Integrating Spatial Planning of Protected Areas and Transportation Infrastructures

Integrating Spatial Planning of Protected Areas and Transportation Infrastructures

Mihai Răzvan Niţă, Mihăită Iulian Niculae, Gabriel Ovidiu Vânău
DOI: 10.4018/978-1-4666-8648-9.ch012
(Individual Chapters)
No Current Special Offers


Our study focuses on the position of protected areas in relation to the transport infrastructure planning and their specific requirements (fragmentation, artificial edge effects, buffer zones, etc.). The presence of transport infrastructure in protected areas is discouraged by the European Union legislation and although their avoidance should be easy, there are numerous cases in which knowledge of the protected areas lacked from the transport infrastructure planning. Our chapter presents the theoretical aspects of integrating protected areas with transportation infrastructures and the main software and methodologies which can be used in the planning process exemplified with case studies. The multitude of challenges found in transportation and conservation planning requires complex decision support systems (DSS), such are the tools based on Geographical Information Systems (GIS) we showcased in this chapter.
Chapter Preview

1. Introduction

The environment of our planet is dramatically changing under an ever increasing pressure on the natural resources by the large human population and its wide range of needs. One of the most visible and important direction of change is the destruction of natural habitats, affecting the very functionality that entire ecosystems rely on (Primack, Pătroescu, Rozylowicz, & Iojă, 2008). There are immediate and long term consequences, not only on the natural balance, but also on the human communities (M.R. Niță, 2011). As an example, clearing the forests for resource exploitation, agricultural uses or to accommodate expanding cities, sets in motion a chain of events including loss of habitats and biodiversity, increased erosion and loss of soil, increased water runoff and floods, climate change and desertification (Acevedo et al., 2008). To remove the natural habitats, which at the present seems entirely possible and the direction the human population is choosing, would imply the loss of ecosystem services and resources with catastrophic consequences (MEA, 2005).

Protected areas emerged as an important tool to oppose this process and safeguard natural elements vital for our present life and future existence, and are one of the most common land conservation policies worldwide. For the International Union for Conservation of Nature (IUCN) a protected area is a clearly defined geographical space, recognized, dedicated and managed, through legal or other effective means (Chape, Blyth, Fish, Fox, & Spalding, 2003), to achieve the long-term conservation of nature with associated ecosystem services and cultural values (Dudley, 2008). Considering this widely known definition, protected areas ensure not only the preservation of the natural aspects, but also of the coexistent cultural values (Antrop, 2005), acknowledging in this way on one hand the juxtaposition of human presence on the same space as the natural one and on the other hand the necessary public positive involvement (Primack et al., 2008). The needs of the population living in the protected areas and of the general population, including relevant stakeholders, are to be taken into consideration and adjusted with the conservation requirements if long term sustainability is to be achieved (Ontario Ministry of Natural Resources, 2009).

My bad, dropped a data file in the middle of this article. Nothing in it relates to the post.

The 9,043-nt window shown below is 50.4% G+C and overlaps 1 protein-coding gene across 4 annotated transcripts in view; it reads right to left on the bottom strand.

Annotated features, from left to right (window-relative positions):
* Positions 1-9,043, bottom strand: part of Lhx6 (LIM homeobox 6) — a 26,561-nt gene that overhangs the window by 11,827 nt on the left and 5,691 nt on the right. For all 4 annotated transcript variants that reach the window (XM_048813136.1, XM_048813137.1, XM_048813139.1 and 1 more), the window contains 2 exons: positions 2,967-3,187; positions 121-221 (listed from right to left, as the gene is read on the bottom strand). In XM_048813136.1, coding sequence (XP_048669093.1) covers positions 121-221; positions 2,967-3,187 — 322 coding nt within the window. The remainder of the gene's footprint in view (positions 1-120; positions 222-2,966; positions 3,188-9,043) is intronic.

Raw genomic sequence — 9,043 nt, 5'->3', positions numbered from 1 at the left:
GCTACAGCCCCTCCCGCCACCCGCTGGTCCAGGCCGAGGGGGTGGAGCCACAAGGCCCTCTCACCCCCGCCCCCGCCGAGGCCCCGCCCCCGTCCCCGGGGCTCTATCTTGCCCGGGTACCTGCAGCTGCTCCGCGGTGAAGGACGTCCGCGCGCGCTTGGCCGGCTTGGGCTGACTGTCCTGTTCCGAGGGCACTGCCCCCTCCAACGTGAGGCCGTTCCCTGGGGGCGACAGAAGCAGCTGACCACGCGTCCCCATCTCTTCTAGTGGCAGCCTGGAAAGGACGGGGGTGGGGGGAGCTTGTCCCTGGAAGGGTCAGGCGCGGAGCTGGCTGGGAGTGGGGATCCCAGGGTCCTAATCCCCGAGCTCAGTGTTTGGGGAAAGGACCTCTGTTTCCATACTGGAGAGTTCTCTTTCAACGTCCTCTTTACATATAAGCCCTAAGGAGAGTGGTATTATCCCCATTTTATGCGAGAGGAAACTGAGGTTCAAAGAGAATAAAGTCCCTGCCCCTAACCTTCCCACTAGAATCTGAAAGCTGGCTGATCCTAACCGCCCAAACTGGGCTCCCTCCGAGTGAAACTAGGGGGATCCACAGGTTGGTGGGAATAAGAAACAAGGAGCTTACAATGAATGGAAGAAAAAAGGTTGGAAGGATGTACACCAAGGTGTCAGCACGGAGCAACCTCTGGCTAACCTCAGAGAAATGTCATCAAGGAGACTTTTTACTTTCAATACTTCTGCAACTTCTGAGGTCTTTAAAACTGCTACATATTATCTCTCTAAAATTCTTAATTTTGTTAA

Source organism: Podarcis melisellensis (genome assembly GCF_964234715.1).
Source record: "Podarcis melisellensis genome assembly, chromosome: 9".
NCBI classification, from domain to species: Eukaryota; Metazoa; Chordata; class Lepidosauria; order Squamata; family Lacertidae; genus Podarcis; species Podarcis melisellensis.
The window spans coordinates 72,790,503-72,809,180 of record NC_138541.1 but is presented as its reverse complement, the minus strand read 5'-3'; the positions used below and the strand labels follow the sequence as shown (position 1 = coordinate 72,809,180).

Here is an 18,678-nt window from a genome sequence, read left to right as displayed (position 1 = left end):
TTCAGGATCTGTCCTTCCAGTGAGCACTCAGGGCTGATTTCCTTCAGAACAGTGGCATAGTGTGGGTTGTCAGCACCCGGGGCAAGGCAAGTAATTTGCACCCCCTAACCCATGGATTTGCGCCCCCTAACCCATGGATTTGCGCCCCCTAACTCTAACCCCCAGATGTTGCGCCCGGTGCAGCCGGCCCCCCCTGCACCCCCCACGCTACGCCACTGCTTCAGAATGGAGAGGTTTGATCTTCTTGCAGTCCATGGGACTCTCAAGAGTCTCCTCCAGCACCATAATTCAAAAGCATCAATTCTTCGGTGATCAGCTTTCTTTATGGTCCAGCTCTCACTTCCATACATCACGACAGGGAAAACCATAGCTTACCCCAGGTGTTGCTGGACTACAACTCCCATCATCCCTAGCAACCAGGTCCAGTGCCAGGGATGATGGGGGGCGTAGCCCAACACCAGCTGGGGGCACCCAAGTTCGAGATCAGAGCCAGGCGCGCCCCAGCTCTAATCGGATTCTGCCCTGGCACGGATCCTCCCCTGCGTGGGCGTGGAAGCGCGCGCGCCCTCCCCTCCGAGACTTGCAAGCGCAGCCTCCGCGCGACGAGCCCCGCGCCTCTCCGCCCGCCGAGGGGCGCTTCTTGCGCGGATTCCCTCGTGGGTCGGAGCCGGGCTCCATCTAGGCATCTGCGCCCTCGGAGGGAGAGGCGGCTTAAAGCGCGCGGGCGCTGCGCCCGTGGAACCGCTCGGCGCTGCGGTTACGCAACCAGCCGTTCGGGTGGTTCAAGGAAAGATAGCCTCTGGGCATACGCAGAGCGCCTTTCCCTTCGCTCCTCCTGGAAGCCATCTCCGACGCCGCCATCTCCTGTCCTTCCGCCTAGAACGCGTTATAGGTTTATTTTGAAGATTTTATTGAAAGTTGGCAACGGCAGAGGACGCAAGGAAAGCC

Successful protected areas should be established on principles such as the precise identification of values (species, habitats, biomes, ecosystems etc.) and pressures (del Saz-Salazar & Rausell-Köster, 2008), adequate legislation (including management plans) and objectives (Lichtenberg, Tra, & Hardie, 2007), appropriate zoning (M. E. Watts et al., 2009), balanced management of uses (prohibited and permitted activities), permanent public consultation and involvement, creative awareness and education programs (Sevenant & Antrop, 2010), sustainable financing, intelligent administration or effective monitoring and response, easy access to relevant information about the present situation and the possible effects of proposed policy changes (Audenaert, De Cleyn, & Vankerckhove, 2008; Handy & Mokhtarian, 1995).

In order to provide the much needed system equilibrium at regional and global scale, one of the most important principles when establishing protected areas is to ensure not only that they maintain the conservation of their components but also are covering in a network distribution all the key ecosystems. The European Union’s Nature 2000 network of protected areas ensures the long-term survival of Europe's most valuable and threatened species and habitats (Ioja, Rozylowicz, Patroescu, Nita, & Onose, 2011). Worldwide, in the 2003 UN list of protected areas there were 100 000 protected areas in 227 countries or territories, occupying 11.5% of the planet's land surface area (Chape et al., 2003).

Complete Chapter List

Search this Book: